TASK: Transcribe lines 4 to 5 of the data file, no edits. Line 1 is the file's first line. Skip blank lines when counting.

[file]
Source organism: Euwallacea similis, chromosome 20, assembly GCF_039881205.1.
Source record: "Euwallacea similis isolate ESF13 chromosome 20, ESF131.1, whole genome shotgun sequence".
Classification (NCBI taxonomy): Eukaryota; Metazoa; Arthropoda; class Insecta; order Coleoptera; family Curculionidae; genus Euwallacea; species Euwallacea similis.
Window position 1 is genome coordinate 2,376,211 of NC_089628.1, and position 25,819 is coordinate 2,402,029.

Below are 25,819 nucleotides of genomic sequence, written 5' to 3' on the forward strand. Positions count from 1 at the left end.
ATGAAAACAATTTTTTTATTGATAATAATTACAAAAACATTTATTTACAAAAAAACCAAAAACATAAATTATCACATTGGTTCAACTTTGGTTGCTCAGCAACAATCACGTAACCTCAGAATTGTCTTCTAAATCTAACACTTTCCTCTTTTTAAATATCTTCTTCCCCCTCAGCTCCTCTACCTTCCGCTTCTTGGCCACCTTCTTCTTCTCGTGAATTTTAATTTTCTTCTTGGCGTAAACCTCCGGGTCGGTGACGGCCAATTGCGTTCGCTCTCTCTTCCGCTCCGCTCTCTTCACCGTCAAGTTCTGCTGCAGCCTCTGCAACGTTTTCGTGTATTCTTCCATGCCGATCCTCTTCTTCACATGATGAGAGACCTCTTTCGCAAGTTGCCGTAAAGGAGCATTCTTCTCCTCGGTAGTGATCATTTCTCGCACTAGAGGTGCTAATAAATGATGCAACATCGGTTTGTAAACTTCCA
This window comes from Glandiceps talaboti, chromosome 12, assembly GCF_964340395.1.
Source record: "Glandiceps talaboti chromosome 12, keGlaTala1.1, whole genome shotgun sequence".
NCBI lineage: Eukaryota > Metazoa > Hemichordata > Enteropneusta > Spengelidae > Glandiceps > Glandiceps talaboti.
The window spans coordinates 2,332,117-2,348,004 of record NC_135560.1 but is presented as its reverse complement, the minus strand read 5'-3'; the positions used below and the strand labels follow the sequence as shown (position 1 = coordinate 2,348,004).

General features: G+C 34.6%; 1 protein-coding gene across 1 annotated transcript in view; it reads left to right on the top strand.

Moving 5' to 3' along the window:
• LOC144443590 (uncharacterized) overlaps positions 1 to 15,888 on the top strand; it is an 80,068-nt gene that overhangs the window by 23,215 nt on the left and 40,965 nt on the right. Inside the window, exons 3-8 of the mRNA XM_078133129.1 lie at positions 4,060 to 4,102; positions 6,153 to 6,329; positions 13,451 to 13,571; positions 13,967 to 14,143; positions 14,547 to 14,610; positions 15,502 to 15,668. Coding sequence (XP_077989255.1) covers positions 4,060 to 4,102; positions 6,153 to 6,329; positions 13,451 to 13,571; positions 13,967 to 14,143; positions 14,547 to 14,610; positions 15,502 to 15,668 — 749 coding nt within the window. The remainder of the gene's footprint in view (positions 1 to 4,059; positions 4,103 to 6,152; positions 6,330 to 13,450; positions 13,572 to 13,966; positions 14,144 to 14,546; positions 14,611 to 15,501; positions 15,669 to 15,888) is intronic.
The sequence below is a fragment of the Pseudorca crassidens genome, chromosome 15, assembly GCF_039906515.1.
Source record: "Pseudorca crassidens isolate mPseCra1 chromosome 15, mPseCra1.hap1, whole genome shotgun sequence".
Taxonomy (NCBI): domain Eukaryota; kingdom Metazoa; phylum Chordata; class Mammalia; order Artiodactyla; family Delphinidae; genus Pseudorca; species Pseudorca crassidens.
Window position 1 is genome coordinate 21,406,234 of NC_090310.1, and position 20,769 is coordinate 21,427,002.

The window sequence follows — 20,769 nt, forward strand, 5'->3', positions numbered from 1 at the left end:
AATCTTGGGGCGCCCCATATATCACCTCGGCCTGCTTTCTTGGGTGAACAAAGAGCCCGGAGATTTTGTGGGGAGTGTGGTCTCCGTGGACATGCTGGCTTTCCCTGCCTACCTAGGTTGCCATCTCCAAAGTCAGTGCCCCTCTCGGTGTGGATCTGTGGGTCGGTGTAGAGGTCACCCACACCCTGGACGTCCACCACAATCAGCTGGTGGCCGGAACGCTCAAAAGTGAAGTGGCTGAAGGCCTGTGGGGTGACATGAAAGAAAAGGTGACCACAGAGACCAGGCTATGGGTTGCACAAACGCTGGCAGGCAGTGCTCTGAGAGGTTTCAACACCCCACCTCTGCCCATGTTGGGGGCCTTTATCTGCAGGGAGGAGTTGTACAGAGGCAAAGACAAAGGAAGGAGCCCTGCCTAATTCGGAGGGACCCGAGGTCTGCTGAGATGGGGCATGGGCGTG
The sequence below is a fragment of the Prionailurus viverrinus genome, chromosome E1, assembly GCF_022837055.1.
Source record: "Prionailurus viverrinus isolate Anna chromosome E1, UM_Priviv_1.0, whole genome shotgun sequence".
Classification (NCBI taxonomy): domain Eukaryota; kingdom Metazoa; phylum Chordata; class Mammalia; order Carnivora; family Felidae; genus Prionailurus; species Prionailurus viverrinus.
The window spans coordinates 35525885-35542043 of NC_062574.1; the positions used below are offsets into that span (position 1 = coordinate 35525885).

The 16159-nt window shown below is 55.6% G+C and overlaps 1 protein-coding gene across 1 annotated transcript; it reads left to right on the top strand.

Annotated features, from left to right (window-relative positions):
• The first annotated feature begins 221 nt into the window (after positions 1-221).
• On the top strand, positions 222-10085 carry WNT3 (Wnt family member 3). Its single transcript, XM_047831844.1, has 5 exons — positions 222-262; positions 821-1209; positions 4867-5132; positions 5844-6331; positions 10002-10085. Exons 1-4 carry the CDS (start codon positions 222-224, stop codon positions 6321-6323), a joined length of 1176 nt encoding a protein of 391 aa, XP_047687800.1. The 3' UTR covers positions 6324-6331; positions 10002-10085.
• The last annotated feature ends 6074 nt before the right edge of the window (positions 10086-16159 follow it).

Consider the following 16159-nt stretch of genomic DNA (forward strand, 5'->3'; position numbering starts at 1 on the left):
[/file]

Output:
Window position 1 is genome coordinate 2,376,211 of NC_089628.1, and position 25,819 is coordinate 2,402,029.

Below are 25,819 nucleotides of genomic sequence, written 5' to 3' on the forward strand. Positions count from 1 at the left end.